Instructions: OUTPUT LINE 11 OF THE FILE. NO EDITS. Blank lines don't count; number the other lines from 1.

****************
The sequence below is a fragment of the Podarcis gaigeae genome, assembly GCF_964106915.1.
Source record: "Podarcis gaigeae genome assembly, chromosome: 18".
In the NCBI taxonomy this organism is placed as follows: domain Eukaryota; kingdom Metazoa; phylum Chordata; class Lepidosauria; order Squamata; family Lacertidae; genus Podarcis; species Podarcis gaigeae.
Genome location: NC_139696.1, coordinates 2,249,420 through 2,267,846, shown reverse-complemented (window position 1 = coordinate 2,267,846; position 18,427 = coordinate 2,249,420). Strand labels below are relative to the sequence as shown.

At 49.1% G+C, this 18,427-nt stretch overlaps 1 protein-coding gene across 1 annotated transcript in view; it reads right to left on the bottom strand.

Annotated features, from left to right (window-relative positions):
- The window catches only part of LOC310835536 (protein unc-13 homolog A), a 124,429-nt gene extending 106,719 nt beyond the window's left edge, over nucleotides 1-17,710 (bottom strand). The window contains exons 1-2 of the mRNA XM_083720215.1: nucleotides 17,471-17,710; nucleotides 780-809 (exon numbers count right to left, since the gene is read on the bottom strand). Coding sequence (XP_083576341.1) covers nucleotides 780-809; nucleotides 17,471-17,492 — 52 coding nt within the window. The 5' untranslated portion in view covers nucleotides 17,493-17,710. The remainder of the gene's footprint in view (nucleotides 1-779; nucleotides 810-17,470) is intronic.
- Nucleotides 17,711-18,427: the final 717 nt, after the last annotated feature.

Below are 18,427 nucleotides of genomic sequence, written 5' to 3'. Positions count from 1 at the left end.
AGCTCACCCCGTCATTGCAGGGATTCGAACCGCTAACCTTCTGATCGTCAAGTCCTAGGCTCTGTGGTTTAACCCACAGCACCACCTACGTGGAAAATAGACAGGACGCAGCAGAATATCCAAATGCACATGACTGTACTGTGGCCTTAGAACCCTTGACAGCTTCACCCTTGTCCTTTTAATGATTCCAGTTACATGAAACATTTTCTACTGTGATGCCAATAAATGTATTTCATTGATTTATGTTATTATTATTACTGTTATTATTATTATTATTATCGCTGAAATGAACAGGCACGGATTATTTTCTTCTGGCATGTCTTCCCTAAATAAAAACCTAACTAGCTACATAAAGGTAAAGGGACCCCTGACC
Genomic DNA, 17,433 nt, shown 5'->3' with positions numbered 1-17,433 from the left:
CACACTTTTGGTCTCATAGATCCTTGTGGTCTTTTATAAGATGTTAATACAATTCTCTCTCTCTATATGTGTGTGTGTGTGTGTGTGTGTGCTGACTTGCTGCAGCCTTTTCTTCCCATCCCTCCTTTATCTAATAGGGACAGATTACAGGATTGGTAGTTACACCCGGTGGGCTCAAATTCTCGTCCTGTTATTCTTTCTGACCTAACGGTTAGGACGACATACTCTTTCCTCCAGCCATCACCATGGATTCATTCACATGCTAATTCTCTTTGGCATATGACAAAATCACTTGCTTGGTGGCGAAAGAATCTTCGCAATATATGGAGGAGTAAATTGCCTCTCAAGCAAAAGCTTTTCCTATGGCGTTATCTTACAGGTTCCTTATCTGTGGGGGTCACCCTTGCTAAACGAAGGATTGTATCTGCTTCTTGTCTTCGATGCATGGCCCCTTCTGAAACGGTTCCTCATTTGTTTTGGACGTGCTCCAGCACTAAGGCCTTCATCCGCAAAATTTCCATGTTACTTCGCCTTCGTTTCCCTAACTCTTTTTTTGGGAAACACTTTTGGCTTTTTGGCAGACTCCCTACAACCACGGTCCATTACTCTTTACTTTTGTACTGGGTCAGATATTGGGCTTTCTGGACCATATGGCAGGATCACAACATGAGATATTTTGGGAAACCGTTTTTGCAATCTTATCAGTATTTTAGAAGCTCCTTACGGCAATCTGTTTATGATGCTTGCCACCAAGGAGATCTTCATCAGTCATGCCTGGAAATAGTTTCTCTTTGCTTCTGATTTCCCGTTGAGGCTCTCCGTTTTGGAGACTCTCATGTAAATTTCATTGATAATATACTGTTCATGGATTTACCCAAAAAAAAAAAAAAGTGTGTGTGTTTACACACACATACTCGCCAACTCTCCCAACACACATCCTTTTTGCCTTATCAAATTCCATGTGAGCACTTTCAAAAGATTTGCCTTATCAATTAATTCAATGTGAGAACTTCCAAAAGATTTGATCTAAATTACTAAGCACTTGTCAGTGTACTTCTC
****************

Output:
Genomic DNA, 17,433 nt, shown 5'->3' with positions numbered 1-17,433 from the left: